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Loneliness in later life: Preliminary findings from the Growing Older project

Loneliness in later life: Preliminary findings from the Growing Older project Loneliness is consistently presumed to be a specific ‘social problem’, which accompanies old age and growing older. Ninety per cent of the general population of Britain feel that loneliness is particularly a problem associated with old age. Data concerning the prevalence of loneliness amongst the population aged 65 and over are provided from a quantitative survey of 999 people across Great Britain using a special module commissioned from the ONS Omnibus survey. The overall self-reported prevalence of loneliness shows little change in the post-war period and challenges the stereotype that the problem of loneliness and isolation has become more prevalent. Socio-demographic and health factors were associated with loneliness but contact with family and friends was not. Both quantitative and qualitative data sets illustrate the importance of loss as a theme underpinning experiences of loneliness. Further analysis of these data offers the potential to develop a better understanding of what loneliness really is, what it means to those who experience it may offer the potential to develop interventions and strategies to ‘protect’ older people from this problem. http://www.deepdyve.com/assets/images/DeepDyve-Logo-lg.png Quality in Ageing and Older Adults Pier Professional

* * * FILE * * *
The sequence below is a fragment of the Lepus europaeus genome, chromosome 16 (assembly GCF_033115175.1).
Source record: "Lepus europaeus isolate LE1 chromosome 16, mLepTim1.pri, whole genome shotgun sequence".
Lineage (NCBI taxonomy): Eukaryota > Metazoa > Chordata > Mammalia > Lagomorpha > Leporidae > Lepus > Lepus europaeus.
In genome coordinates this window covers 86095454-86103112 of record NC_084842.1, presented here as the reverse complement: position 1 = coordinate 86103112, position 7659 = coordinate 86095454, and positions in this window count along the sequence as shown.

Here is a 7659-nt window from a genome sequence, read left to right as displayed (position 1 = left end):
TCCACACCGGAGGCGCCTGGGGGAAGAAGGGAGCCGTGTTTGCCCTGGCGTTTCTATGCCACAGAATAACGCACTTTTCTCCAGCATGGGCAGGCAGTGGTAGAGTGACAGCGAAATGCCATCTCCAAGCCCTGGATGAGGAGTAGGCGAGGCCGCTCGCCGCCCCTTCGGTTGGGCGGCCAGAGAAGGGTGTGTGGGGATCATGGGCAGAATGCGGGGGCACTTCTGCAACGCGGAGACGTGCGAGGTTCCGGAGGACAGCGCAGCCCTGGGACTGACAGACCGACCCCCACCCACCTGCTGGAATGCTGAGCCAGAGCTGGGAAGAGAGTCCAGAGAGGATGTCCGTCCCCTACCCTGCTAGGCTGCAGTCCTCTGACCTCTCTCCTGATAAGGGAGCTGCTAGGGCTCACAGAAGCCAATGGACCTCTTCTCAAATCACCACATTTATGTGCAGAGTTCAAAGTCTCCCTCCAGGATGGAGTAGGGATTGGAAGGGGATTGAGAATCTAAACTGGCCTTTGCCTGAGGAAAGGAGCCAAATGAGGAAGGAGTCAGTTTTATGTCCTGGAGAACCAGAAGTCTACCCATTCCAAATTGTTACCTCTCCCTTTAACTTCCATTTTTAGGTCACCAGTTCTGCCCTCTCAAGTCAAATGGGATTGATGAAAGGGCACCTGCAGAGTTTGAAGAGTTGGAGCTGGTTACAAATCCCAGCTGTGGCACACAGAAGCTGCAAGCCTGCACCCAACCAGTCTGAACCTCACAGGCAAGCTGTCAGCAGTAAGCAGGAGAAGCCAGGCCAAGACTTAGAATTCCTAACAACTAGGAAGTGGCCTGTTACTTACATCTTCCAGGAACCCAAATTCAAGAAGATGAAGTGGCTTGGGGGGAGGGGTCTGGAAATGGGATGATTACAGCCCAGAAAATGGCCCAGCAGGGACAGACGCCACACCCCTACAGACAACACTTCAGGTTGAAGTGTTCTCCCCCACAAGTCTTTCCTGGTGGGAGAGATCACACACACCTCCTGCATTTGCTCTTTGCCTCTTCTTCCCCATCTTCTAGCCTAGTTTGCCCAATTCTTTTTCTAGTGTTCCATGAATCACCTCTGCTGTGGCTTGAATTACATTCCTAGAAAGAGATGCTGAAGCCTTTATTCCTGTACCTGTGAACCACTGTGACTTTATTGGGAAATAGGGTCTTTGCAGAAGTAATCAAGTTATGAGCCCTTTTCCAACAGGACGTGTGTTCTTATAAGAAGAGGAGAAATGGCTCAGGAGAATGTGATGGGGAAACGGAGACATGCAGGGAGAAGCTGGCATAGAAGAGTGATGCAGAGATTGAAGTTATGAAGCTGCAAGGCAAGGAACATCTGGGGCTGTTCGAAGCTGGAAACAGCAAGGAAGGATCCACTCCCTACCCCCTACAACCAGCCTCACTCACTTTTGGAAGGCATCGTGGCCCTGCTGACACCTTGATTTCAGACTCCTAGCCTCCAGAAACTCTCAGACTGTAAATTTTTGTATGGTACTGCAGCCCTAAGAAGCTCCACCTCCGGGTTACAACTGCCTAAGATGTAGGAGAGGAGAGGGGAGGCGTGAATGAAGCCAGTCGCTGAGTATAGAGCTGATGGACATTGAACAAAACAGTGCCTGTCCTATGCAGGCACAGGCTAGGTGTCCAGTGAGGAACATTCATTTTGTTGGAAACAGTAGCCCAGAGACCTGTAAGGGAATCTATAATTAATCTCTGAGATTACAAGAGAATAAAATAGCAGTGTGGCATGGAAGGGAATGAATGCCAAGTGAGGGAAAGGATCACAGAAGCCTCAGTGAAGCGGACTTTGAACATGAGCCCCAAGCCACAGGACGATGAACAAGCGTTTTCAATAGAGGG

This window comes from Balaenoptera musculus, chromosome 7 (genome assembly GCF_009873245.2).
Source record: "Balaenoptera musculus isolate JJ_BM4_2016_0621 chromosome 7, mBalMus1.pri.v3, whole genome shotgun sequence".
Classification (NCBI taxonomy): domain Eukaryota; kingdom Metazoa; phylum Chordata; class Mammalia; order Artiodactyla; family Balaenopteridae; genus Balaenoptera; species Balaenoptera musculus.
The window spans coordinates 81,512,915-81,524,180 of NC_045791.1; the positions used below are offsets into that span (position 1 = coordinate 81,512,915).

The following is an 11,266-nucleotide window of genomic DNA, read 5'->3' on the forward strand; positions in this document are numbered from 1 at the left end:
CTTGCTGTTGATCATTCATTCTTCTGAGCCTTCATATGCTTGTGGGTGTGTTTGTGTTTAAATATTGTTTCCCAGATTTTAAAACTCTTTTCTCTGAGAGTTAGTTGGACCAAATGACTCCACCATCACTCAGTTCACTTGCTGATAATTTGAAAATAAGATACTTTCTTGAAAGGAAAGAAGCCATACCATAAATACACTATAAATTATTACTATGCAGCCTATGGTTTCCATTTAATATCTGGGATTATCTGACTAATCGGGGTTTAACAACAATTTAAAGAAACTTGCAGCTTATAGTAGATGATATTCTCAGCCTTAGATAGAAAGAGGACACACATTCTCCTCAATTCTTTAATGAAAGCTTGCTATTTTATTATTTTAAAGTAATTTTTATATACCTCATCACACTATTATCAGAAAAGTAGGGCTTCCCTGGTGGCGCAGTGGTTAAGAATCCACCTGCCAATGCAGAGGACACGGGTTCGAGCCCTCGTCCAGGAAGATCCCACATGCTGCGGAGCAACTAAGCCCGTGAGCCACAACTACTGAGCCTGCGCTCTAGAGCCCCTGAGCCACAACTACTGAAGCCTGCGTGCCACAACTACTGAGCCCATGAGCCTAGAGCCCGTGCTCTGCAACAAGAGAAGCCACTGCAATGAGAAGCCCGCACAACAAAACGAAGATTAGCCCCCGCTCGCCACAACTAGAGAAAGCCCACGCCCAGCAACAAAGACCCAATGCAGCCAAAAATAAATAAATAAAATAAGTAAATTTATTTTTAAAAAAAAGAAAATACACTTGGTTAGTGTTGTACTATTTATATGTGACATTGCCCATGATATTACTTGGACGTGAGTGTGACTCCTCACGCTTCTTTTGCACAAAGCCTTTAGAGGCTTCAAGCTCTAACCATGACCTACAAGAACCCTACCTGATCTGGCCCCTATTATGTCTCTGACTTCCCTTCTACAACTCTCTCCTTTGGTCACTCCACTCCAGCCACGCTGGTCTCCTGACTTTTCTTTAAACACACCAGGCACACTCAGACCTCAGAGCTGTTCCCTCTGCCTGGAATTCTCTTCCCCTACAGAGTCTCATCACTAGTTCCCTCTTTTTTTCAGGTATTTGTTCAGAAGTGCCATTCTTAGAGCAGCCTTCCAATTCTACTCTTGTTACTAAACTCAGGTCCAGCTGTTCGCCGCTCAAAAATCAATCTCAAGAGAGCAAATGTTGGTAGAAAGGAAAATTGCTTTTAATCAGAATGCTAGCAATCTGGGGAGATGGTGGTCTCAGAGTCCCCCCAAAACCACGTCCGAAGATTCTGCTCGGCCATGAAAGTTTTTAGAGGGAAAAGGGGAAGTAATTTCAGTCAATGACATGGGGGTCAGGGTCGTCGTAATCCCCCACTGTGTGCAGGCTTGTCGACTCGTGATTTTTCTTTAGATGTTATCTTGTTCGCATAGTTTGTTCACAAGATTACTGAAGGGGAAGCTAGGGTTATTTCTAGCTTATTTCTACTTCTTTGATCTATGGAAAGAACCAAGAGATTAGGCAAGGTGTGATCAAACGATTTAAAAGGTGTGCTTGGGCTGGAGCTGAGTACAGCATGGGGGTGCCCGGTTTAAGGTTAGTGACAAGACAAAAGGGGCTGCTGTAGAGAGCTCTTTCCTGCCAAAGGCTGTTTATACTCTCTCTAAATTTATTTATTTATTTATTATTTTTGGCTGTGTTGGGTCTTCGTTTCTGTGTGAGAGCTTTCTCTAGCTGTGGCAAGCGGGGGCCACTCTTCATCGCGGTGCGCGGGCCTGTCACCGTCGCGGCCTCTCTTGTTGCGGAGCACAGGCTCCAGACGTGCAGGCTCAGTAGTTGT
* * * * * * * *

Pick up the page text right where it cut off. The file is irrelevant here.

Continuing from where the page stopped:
Loneliness in later life: Preliminary findings from the Growing Older project

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Publisher
Pier Professional
Copyright
Copyright © 2002 by Pier Professional Limited
ISSN
1471-7794
eISSN
2042-8766
Publisher site
See Article on Publisher Site

Abstract

Loneliness is consistently presumed to be a specific ‘social problem’, which accompanies old age and growing older. Ninety per cent of the general population of Britain feel that loneliness is particularly a problem associated with old age. Data concerning the prevalence of loneliness amongst the population aged 65 and over are provided from a quantitative survey of 999 people across Great Britain using a special module commissioned from the ONS Omnibus survey. The overall self-reported prevalence of loneliness shows little change in the post-war period and challenges the stereotype that the problem of loneliness and isolation has become more prevalent. Socio-demographic and health factors were associated with loneliness but contact with family and friends was not. Both quantitative and qualitative data sets illustrate the importance of loss as a theme underpinning experiences of loneliness. Further analysis of these data offers the potential to develop a better understanding of what loneliness really is, what it means to those who experience it may offer the potential to develop interventions and strategies to ‘protect’ older people from this problem.

Journal

Quality in Ageing and Older AdultsPier Professional

Published: Mar 1, 2002

Keywords: loneliness

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